Central Presbyterian Church

Massillon, Ohio

"What If God was One of Us"
Text: Philippians 2:5-11
Mark 11:1-1

How many of consider ourselves saints?  I suspect if I asked for a show of hands, I wouldn’t see many raised.I certainly wouldn’t dare to raise my own.Are not saints, after all, those who have been martyred for their faith, or been canonized by the Roman Catholic Church as ultimate examples of piety and holiness, or at least achieved some status of righteousness to which ordinary folk cannot or do not rise? There was a St. Lawrence who was a deacon in the Catholic Church during the third century.Tradition has it that he was executed by the Emperor of Rome, roasted to death face down on a red-hot gridiron.His legacy is preserved in a few chapels in Europe, and in the name of a seaway between the Atlantic Ocean and the Great Lakes.But really, who of us would dare label ourselves saints?

 

 

The apostle Paul saw things a little differently.In fact, in the greeting of his letter to the Philippian Church, he addresses its members as agiois en Cristw Ihsou,” “saints in Christ Jesus.”I wonder how many in the Philippian congregation would have raised their hands? Yet it appears that in Paul’s understanding, saints are those claimed by God to be God’s people through Jesus Christ.That’s a bit more universal of a definition than we’re accustomed to.If we think about it in those terms, you and I are claimed, called, chosen, appointed by God out of God’s love.Each and every one of us has a place in God’s heart, claimed, called, chosen, appointed, without God’s waiting to see how well we perform, or how deserving or undeserving we might be.Two thousand years before we were born (give or take a few), God “claimed” us to be God’s people when God’s incarnate Son Jesus assumed our place;traveled the hard road of life on our behalf and for our benefit.Paul talks about this at some length in the text we just read from Philippians chapter two.This is really the core message of the entire Philippian letter, and the essence of the Christian gospel.Listen again to the words of the 6th and 7th verses: “Christ was truly God.But he did not try to remain equal with God.He gave up everything and became a servant, when he became like one of us.”

 

Several years ago, there was a hit song you may remember performed by pop rock artist Joan Osborne.At the time it was released, I was somewhat offended by its lyrics.She sang in part: “What if God was one of us?Just a slob like one of us.Just a stranger on the bus, trying to make his way home.”As I gave it a few more listens and a lot more thought, it occurred to me that, whether Ms. Osborne was aware of it or not, she was making a profound theological point; a Christological point.That’s precisely what God has done through Christ.God looked upon the mess we’d made of this world – the hatred, the crime, the abuse, the injustice, the brokenness – saw all of us poor sinners, and instead of saying, “Well, you’ve made your bed. Now lie in it,” God chose to become one of us;chose to lie in our beds with us; chose to board and take a seat alongside us poor slobs on the bus of human ills, on our way home.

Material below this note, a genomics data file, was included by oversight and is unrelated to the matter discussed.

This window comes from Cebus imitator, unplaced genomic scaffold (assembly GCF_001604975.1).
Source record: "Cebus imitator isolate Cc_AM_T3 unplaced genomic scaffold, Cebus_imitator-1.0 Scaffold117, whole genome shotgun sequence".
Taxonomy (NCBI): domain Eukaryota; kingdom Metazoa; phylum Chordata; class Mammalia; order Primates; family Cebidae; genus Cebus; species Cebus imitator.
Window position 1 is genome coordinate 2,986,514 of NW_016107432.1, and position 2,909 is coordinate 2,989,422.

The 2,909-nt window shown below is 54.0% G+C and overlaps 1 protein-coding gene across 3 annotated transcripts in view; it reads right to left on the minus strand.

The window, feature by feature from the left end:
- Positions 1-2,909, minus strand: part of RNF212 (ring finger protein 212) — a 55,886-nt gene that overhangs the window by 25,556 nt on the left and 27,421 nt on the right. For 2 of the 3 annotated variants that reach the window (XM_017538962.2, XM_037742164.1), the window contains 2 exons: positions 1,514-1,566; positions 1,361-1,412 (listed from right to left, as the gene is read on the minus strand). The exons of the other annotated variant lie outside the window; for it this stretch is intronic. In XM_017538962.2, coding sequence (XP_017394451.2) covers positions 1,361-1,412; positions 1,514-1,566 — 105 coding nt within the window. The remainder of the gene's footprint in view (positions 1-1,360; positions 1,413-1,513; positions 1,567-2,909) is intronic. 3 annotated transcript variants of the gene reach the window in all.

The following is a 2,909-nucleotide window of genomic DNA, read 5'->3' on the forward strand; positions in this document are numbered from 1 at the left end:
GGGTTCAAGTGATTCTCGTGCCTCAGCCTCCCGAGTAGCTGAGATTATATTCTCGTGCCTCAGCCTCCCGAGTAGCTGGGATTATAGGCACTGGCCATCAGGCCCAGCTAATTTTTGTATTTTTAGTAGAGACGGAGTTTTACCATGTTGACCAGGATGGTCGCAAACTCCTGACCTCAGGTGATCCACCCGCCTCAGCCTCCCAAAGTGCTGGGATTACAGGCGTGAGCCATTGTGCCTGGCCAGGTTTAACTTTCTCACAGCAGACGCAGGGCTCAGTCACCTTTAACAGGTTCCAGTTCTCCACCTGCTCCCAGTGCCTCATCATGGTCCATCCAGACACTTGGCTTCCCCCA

There’s a story of a dedicated medical missionary who was desperately seeking a cure for a disease that was killing thousands in Africa.He had a container with liver flukes which carried it, and he wanted to take it to his American research laboratory to find a cure.Customs understandably didn’t allow it in.So this doctor disappeared into a restroom.Without hesitation, he swallowed the deadly flukes and proceeded through the U.S. checkpoint.His lab developed a cure, but too late to save his own life.That’s in a sense what God through Jesus Christ did for us.The Creator became one of us as the doctor became the patient.An old gospel hymn puts it simply and movingly:“He took up my sins and sorrows.He made them his very own.”

 

On this Palm Sunday start of Holy Week, when we remember all which Jesus experienced in body and spirit in His last days of mortal life, it is important to bear in mind that Jesus didn’t do all this as an isolated individual, any more than He came in quiet isolation to the place of His passion. Jesus did what He did, experienced what He experienced, as one of us.Consider this: God has so created us that we are bound up in the bundle of life with all people.We are social by nature. What affects one of us in one way or another ultimately affects all of us. We, of course, still bear our individual responsibility for our actions, decisions, and so on.But we are also inextricably bound to the whole of humankind.So too, Jesus is bound in relationship to each of us because He is the One who sustains our very lives.What Jesus did in our nature – our skin – has changed us profoundly, because He is like one of us.It could be stated that Jesus figuratively lived our life 2000 years ago (give or take a few).In our name and on our behalf, He did what we couldn’t.He was totally obedient to God.He loved God with an undivided heart, and He always did God’s will, even when it was most difficult.When Jesus was as tempted as any of us could be, He responded:“I seek to do not my own will, but the will of him who sent me.”